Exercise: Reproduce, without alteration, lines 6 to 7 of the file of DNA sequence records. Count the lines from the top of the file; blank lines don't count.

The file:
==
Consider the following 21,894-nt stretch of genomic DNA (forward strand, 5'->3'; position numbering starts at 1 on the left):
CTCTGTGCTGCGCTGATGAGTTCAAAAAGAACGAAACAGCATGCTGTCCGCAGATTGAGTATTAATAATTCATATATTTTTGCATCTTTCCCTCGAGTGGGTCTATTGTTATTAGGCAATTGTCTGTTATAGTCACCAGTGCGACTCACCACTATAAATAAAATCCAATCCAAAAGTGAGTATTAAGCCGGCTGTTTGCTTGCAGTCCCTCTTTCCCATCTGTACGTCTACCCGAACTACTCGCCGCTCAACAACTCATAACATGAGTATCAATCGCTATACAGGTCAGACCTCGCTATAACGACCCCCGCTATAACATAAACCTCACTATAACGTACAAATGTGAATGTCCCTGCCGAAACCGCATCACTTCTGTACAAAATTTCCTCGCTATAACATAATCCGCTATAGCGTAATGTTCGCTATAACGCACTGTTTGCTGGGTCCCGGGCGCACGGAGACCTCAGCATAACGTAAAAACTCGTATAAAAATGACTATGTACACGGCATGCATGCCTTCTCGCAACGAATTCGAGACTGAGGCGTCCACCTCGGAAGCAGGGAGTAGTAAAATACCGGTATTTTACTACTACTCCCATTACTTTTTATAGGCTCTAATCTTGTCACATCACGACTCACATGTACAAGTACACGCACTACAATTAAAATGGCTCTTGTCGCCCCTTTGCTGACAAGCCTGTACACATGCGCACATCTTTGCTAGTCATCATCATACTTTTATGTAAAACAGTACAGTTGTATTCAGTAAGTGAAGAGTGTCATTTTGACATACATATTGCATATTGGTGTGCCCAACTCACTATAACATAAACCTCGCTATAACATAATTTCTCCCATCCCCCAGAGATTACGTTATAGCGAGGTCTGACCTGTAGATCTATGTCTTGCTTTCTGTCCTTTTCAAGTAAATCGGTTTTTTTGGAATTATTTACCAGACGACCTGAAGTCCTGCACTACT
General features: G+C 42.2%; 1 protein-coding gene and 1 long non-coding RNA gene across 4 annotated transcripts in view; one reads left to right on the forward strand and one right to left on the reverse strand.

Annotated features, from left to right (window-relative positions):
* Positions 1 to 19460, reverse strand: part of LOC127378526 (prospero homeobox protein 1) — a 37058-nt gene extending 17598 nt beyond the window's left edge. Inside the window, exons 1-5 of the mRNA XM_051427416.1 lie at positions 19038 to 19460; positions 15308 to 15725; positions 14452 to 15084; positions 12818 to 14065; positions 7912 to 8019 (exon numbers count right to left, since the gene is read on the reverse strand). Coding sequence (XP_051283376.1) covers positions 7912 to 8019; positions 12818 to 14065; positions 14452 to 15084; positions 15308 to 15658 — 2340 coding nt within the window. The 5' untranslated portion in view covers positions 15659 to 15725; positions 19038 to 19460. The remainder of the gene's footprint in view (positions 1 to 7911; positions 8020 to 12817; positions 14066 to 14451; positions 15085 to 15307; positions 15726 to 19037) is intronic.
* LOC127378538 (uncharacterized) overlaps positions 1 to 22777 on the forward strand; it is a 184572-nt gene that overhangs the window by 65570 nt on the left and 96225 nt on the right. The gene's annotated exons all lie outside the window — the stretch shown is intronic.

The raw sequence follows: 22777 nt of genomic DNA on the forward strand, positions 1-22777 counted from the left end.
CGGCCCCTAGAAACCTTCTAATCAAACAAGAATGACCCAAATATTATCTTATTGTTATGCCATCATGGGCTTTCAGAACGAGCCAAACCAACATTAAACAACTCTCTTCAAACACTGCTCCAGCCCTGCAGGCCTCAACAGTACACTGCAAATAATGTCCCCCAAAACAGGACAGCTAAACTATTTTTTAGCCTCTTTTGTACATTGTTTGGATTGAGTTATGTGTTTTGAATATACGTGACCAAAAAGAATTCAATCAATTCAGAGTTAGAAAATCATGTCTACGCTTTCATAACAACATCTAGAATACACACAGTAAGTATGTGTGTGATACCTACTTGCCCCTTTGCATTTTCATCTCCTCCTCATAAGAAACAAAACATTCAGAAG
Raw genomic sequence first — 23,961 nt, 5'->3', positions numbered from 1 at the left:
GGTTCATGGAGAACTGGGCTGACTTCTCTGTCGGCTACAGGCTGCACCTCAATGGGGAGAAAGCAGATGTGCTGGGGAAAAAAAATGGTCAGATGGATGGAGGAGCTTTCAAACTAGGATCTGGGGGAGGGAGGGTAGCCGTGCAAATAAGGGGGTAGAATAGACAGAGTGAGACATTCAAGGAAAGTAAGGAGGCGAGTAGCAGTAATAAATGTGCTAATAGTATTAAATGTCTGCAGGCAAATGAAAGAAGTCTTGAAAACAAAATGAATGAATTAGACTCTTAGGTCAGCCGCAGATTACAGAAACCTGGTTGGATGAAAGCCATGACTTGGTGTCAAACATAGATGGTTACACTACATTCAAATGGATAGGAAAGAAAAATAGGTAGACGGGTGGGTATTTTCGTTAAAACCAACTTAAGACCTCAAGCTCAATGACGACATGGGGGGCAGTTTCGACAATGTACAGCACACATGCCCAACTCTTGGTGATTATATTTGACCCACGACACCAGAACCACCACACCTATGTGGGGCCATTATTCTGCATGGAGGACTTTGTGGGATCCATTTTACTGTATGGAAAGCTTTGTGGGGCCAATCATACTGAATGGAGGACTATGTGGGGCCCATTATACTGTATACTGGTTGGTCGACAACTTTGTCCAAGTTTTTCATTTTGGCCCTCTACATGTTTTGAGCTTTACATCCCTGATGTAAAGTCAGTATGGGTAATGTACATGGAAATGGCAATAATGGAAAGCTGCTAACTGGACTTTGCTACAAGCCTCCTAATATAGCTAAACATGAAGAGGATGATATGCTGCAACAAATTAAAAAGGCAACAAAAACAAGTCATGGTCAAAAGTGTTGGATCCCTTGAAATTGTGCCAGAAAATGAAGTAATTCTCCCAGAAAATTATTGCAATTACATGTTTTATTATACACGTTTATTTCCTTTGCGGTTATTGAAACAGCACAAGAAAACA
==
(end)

* LOC127378538 (uncharacterized) overlaps positions 1 to 22777 on the forward strand; it is a 184572-nt gene that overhangs the window by 65570 nt on the left and 96225 nt on the right. The gene's annotated exons all lie outside the window — the stretch shown is intronic.

The raw sequence follows: 22777 nt of genomic DNA on the forward strand, positions 1-22777 counted from the left end.